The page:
Pascal (Pa) is the unit of measurement of pressure in the International System. But it is a small unit, and sometimes it is convenient to use other units of pressure measurement:

  • Hectopascals (HPa). Used in meteorology. This unit is equivalent to 100 Pa.
  • Atmosphere (atm). The atmosphere is a unit that indicates the pressure that the earth's atmosphere produces on average on the surface of the earth. At the pressure at this point we give the value of 1 atmosphere. The name of this unit will be atmosphere (atm) and is equivalent to 101,300 Pa.
  • Kiloponds per square centimeter (kp / cm2). This pressure unit is used in engineering. In this field, it is usually treated with very large weights that makes it not useful to talk about Newtons. The kilopond is the one that weighs a mass of one kilogram, and therefore equals 9.8 N.

Standard atmosphere

Within the different pressure units we want to highlight the atmosphere for its wide use.

The standard atmosphere or atmosphere, abbreviated as atm, is a unit of measurement, defined with precision of six digits in the International System, to approximate an amount that varies according to place and time. It is approximately equal to the air pressure at sea level and is defined as: 1 atm = 101 325 pascal.

Pressure is sometimes measured in relation to atmospheric pressure.

An example is the air pressure inside a car tire, for example, a pressure of '2.2 atmospheres' means 2.2 atmospheres above atmospheric pressure, that is, the absolute pressure is equal to 3.2 atmospheres.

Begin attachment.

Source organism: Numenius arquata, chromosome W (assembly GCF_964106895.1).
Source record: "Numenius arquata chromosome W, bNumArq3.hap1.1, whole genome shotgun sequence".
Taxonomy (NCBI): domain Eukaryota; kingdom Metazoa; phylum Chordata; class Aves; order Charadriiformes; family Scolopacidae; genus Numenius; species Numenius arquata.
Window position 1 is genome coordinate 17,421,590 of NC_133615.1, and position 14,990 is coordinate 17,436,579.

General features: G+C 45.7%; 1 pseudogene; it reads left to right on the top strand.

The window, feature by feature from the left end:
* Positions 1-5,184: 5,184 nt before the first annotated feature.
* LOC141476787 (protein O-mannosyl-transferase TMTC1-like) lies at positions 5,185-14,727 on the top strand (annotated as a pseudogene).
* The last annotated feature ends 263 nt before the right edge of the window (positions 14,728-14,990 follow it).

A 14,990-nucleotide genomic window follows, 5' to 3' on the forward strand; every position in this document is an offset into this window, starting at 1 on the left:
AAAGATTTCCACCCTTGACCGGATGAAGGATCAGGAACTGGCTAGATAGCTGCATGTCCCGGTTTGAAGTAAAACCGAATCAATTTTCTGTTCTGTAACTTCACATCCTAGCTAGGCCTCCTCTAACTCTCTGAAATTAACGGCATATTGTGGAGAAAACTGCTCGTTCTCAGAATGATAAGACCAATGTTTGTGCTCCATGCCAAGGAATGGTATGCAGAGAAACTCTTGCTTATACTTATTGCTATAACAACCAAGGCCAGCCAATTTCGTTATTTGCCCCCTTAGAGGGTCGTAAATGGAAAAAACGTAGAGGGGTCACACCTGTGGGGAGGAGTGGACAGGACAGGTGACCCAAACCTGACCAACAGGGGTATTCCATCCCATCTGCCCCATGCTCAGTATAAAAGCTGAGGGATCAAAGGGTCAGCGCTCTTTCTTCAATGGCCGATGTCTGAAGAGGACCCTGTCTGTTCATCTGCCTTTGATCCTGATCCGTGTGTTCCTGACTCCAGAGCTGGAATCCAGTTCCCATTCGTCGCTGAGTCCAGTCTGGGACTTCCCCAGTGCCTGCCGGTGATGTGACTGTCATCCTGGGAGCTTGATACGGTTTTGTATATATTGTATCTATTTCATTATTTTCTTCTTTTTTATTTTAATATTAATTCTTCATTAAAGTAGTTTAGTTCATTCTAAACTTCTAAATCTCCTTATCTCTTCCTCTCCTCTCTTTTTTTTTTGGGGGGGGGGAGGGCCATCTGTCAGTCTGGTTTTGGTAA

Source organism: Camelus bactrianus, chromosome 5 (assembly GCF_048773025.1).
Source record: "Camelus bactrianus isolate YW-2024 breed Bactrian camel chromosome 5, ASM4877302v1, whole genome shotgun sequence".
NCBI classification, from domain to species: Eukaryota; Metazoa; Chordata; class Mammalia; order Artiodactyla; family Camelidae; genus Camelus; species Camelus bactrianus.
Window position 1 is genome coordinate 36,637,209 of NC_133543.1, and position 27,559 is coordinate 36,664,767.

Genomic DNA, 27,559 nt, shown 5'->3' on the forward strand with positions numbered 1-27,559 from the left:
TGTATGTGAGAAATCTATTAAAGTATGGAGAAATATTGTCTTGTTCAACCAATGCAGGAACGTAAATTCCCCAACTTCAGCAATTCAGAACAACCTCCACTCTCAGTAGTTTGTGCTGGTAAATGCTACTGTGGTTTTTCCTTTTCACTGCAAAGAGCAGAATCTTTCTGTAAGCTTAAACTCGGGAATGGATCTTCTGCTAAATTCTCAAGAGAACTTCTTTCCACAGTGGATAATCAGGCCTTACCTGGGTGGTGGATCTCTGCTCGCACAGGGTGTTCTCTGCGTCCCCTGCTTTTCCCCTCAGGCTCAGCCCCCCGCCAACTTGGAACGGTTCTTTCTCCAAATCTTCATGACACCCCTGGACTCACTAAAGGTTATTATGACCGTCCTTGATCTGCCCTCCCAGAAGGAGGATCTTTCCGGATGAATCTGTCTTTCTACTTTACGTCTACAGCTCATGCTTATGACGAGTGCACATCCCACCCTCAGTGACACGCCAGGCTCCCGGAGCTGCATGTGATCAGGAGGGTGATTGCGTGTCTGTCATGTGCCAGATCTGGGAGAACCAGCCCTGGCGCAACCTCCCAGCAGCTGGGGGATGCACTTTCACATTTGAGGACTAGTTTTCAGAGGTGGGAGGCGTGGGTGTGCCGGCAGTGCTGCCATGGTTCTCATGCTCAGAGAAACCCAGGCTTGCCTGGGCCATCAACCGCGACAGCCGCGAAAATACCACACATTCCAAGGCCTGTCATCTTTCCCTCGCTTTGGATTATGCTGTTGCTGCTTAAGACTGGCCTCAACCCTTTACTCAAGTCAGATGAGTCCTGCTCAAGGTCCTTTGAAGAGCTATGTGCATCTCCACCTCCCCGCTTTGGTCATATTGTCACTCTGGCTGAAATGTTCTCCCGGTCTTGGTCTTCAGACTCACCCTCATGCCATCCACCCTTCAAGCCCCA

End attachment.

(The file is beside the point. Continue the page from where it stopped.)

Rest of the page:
In addition, the relative pressure cannot fall below a negative value, set at −101 325 Pa. This is justified by the fact that by adding the atmospheric pressure (101 325 Pa) an absolute pressure equal to zero is obtained, the called absolute void. It is physically impossible to obtain pressures below absolute vacuum.

With the spread of the use of the International System also in the meteorological field, atmospheric pressure is measured in hundreds of Pascals (or hectopascals, abbreviated as hPa).

Pressure measuring devices

Among the different devices to measure the pressure we find:

  • The barometer, to measure the atmospheric pressure.
  • The pressure gauge to measure pressure differences between two fluids).

Barometer

A barometer is an instrument that measures atmospheric pressure. Atmospheric pressure is the weight per unit area of ​​surface exerted by the atmosphere. One of the best known barometers is mercury.

There are different types of barometers depending on the physical principle of operation and the constructive solution. The most common barometers in meteorological practice are classified as follows: